What ARE the benefits which someone receives from my unique service?!

— How can I find and go after the most profitable market I can?
            What is the description of MY most desired patient case-group?

— How can all of my marketing motivate people to take a specific action (call to action)?

Know what it is you want them to do with each marketing endeavor and test and measure it


— How can I make sure my website is well  designed and interesting, so people don’t click  off of it in the first 10 seconds?

— How can I develop a system where I can easily connect with my target market, interest them in taking action, show them I’m the expert they need, and then consistently convert them to clients?

— Once I get a patient, how can I maximize the reciprocal benefit of the relationship?


I repeat – test and measure every marketing effort!


Regards, Scott

The “Traits of an Ideal Dr” according to a Mayo clinic study

Wednesday, October 22nd, 2008

Interestingly, the Mayo “traits of the ideal doctor” study that’s been widely seen in the past few years,1 involved 192 patents—a smaller number of patients perhaps than your office sees in a few days. According to the Mayo survey, the seven things that patents most appreciate (with patient descriptions) in doctors are:

  • Confident: “The doctor’s confidence gives me confidence.”
  • Empathetic: “The doctor tries to understand what I am feeling & experiencing, physically and emotionally, and communicates that understanding to me.”
  • Humane: “The doctor is caring, compassionate, and kind.”
  • Personal:  “The doctor is interested in me more than just as a patient; he/she interacts with me, and remembers me as an individual.”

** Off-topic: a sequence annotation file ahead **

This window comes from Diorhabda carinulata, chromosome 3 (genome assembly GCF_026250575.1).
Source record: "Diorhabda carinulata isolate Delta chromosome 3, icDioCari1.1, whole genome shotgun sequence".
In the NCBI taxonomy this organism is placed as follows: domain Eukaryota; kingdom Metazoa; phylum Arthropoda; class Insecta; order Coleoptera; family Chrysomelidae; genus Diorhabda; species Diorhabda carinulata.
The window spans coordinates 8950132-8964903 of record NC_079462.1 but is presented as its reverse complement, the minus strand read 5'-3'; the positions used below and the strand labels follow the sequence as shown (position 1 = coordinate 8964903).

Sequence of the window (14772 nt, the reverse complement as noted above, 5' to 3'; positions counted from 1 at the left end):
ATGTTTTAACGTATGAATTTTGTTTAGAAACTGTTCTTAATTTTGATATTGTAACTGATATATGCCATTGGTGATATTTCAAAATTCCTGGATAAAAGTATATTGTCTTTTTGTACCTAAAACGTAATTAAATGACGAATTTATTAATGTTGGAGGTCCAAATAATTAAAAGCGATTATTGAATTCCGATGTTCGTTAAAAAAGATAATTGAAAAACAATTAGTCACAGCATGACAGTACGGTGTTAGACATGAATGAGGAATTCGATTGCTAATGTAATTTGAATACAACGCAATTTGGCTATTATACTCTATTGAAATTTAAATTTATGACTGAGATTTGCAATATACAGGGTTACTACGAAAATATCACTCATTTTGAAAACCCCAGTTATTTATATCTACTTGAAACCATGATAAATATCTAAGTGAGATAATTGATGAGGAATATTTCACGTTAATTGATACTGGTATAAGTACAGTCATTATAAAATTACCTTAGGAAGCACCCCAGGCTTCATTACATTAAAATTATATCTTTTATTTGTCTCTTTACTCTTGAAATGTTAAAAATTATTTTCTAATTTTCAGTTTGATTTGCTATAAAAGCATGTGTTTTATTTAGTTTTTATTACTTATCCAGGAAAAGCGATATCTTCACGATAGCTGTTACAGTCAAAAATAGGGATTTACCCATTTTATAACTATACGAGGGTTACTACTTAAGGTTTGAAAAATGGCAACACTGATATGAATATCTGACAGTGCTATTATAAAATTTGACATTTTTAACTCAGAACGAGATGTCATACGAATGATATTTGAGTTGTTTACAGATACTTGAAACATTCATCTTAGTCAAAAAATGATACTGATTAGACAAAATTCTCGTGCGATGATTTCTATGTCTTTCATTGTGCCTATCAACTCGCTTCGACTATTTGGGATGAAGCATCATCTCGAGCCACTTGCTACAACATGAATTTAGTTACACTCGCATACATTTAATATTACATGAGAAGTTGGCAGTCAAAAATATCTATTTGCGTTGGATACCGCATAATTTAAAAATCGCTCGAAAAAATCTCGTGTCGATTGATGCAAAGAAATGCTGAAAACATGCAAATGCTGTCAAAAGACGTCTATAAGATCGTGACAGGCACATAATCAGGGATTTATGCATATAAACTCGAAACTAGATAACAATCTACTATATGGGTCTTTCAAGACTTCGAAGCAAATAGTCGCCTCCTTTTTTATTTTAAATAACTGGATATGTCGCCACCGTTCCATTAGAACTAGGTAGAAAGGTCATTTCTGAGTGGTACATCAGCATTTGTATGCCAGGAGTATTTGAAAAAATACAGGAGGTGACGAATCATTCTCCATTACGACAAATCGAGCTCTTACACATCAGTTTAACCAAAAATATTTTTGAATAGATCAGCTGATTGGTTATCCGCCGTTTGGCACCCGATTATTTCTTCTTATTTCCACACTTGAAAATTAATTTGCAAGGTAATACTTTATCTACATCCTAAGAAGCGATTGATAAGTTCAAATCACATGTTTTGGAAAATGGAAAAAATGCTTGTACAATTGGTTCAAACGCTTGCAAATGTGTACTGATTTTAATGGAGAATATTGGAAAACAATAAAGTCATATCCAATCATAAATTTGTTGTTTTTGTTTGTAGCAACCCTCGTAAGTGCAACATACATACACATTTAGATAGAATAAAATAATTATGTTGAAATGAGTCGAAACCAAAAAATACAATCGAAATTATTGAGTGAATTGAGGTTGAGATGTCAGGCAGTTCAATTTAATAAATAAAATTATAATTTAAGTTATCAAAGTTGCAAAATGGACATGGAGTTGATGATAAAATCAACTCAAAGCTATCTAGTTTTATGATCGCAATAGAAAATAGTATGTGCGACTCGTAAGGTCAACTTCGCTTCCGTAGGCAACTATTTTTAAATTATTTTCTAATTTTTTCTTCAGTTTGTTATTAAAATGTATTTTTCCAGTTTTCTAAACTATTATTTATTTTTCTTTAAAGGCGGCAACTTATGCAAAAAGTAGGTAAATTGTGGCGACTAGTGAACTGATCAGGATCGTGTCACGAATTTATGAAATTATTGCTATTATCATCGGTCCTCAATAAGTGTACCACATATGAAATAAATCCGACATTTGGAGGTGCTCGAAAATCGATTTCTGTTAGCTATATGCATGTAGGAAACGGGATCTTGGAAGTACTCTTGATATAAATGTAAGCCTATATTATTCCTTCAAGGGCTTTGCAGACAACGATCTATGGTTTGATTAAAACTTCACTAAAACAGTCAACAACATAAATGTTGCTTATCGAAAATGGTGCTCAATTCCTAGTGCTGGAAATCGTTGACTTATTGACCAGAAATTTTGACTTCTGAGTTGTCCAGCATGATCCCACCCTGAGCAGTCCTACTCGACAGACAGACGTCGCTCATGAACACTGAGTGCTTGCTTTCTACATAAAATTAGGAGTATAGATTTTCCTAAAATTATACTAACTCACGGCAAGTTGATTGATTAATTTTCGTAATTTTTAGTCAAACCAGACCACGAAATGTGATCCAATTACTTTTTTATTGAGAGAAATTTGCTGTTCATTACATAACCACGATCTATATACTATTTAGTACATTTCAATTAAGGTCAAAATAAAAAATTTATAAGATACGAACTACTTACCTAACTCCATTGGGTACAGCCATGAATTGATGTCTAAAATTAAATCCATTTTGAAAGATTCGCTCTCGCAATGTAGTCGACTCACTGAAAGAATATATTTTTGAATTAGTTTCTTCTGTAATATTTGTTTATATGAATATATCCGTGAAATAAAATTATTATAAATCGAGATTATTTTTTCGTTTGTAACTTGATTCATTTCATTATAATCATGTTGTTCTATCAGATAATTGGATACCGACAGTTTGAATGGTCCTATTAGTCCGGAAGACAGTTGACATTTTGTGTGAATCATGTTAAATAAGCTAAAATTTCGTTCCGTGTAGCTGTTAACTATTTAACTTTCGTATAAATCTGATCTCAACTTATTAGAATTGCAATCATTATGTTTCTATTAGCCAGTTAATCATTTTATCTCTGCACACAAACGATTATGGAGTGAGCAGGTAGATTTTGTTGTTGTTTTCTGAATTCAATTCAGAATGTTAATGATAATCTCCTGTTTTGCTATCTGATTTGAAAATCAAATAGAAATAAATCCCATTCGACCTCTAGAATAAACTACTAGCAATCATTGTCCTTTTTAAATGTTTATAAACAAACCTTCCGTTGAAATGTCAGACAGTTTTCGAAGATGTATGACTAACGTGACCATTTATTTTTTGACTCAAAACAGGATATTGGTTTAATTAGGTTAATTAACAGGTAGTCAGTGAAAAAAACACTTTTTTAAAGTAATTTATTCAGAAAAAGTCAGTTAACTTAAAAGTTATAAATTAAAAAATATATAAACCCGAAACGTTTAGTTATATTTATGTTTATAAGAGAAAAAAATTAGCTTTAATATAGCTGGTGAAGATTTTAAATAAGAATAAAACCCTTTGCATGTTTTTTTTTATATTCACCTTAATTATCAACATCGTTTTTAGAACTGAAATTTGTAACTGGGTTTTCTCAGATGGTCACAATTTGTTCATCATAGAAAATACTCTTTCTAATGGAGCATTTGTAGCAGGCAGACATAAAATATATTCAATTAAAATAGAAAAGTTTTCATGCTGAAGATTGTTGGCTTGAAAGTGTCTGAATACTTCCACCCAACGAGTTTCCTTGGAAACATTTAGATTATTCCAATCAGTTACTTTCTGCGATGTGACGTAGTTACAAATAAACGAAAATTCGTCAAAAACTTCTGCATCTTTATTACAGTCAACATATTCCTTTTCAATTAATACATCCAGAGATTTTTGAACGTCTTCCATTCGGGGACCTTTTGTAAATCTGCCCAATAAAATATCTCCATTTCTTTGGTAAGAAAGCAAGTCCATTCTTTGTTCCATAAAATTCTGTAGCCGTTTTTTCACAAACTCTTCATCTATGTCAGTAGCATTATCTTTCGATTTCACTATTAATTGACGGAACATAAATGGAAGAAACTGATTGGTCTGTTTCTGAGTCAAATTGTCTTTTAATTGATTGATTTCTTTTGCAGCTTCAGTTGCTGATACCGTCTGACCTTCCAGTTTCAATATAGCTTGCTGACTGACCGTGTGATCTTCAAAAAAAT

• Forthright: “The doctor tells me what I need to know in plain language.”
  • Respectful: “The doctor takes my input seriously and works with me.”
  • Thorough: “The doctor is conscientious and persistent.”

So what would your patients say and how would they rank what’s most important? Perhaps you’ll ask them, but most likely their answers will be about personal interaction characteristics. A strong patient-therapist relationship is mainly fostered by “feeling” things such as:

  • Eye contact—is a basic sign of connecting, listening and caring.
  • Partnership—in a healthcare relationship is not a one-way proposition.
  • Communication—also works in two directions. Understanding needs. Understanding solutions.
  • Time—is what clinicians have little of, and what patients want from us. They do not want to feel rushed.

Rapport begins before you say hello…

The first meeting between clician and patient can be a little stiff. But—according to another study from the Archives of Internal Medicine—what most patients want is to shake hands with their therapist and have the clinician introduce themselves by first and last name.2 (“Good morning, Mr. Smith. I’m the Physical Therapist, Scott van Niekerk.”)

Other clinician characteristics of value to patients in the same survey included smiling, being friendly, being warm and respectful, and being attentive and calm.